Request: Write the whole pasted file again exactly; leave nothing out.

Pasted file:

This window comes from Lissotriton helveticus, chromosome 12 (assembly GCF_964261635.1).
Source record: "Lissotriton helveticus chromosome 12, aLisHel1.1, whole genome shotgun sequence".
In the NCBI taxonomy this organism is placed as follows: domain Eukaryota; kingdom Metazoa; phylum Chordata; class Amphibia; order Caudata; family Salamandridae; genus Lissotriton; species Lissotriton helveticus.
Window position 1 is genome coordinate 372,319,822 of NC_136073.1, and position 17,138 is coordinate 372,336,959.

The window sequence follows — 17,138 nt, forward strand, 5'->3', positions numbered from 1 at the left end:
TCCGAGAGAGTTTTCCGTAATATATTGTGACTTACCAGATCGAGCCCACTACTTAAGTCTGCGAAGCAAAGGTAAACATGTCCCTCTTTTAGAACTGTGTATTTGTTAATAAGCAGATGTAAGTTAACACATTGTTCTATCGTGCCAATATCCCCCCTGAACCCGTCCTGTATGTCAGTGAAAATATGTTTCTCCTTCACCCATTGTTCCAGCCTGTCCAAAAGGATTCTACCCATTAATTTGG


This window comes from Lissotriton helveticus, chromosome 12 (assembly GCF_964261635.1).
Source record: "Lissotriton helveticus chromosome 12, aLisHel1.1, whole genome shotgun sequence".
In the NCBI taxonomy this organism is placed as follows: domain Eukaryota; kingdom Metazoa; phylum Chordata; class Amphibia; order Caudata; family Salamandridae; genus Lissotriton; species Lissotriton helveticus.
Window position 1 is genome coordinate 372,319,822 of NC_136073.1, and position 17,138 is coordinate 372,336,959.

The window sequence follows — 17,138 nt, forward strand, 5'->3', positions numbered from 1 at the left end:
TCCGAGAGAGTTTTCCGTAATATATTGTGACTTACCAGATCGAGCCCACTACTTAAGTCTGCGAAGCAAAGGTAAACATGTCCCTCTTTTAGAACTGTGTATTTGTTAATAAGCAGATGTAAGTTAACACATTGTTCTATCGTGCCAATATCCCCCCTGAACCCGTCCTGTATGTCAGTGAAAATATGTTTCTCCTTCACCCATTGTTCCAGCCTGTCCAAAAGGATTCTACCCATTAATTTGG